For at least a decade, the function of the ethnographer's work as simple cultural description has been challenged. In response, ethnographic texts have been deconstructed for their origins, their biases, and their literary devices--all of which have resulted in heightened methodological self-consciousness and a concern for reflexivity. This volume explores many of the dimensions of the representational challenges facing contemporary ethnography. The distinguished contributors--Van Maanen, Manning, Wolcott, Agar, Fine, Richardson, and others--cover topics such as fieldnotes; the role of description, narrative, humor, and acknowledgments; the relationship between ethnography and other forms of writing; and alternative means of presenting ethnographic work. Anyone interested in qualitative methods, particularly ethnography, and those who are involved in the examination of the inner workings of ethnographic writing will consider this a valuable work.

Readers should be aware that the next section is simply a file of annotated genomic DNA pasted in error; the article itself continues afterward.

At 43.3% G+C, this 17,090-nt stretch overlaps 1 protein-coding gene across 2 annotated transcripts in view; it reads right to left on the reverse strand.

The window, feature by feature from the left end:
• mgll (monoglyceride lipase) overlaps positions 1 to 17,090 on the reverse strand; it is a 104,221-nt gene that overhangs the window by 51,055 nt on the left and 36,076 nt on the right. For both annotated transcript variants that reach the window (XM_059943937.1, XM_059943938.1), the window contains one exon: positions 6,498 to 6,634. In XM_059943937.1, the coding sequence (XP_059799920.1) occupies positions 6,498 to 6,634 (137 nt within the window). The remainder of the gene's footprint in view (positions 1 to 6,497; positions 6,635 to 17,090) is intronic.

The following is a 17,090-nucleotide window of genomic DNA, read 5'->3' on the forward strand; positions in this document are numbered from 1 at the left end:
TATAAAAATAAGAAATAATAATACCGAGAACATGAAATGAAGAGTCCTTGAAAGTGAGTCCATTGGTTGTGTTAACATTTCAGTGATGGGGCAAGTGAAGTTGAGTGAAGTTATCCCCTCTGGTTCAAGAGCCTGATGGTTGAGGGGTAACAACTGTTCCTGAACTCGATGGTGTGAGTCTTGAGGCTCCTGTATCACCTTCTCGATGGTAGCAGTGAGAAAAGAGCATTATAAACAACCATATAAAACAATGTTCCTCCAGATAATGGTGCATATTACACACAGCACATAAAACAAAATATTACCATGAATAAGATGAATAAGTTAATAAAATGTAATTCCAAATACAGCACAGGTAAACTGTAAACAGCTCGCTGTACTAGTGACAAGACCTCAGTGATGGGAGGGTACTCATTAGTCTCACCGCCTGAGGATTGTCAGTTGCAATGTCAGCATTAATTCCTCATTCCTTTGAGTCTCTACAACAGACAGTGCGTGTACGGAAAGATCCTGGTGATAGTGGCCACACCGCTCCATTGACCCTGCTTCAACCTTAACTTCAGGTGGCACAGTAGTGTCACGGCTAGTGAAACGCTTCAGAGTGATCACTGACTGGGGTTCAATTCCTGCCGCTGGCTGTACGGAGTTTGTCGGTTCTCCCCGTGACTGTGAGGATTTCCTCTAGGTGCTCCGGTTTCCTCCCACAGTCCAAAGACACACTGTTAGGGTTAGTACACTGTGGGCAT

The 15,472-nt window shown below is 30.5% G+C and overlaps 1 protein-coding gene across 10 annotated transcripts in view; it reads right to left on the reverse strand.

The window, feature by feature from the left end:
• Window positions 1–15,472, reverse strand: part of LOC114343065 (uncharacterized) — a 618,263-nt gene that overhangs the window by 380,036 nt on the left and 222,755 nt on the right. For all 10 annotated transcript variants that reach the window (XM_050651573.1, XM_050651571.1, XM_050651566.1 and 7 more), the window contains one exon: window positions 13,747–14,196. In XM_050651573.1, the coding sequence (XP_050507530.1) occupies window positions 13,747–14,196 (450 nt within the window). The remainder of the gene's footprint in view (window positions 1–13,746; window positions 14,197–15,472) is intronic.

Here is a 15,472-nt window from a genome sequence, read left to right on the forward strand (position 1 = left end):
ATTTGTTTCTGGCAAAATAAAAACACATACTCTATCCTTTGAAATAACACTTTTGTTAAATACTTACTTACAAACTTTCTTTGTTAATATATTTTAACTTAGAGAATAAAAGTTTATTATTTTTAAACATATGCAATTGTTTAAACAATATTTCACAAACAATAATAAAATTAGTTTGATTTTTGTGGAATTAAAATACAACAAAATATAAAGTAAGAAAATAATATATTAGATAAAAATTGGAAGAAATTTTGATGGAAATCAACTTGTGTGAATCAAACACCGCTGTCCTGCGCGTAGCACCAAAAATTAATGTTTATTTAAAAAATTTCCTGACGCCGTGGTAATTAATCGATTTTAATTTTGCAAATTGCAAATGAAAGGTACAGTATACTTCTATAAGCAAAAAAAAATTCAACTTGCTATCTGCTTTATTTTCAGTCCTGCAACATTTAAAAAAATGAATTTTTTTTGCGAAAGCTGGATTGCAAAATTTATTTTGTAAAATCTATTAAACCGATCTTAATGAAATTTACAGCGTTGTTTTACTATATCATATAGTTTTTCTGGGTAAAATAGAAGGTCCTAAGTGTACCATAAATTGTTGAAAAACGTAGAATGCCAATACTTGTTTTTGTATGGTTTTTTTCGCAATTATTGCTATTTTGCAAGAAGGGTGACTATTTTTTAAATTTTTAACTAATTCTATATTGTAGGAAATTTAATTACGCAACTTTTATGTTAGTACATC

John Van Maanen
An End to Innocence
Jean E Jackson
Harry F Wolcott
Making a Study 'More Ethnographic'
Literary Journalism as Ethnography
On Acknowledgements in Ethnographies
Gary Alan Fine and Daniel D Martin
Humor in Ethnographic Writing
Narrative and Sociology
Marianne A Paget
Performing the Text
Peter K Manning
The Challenges of Postmodernism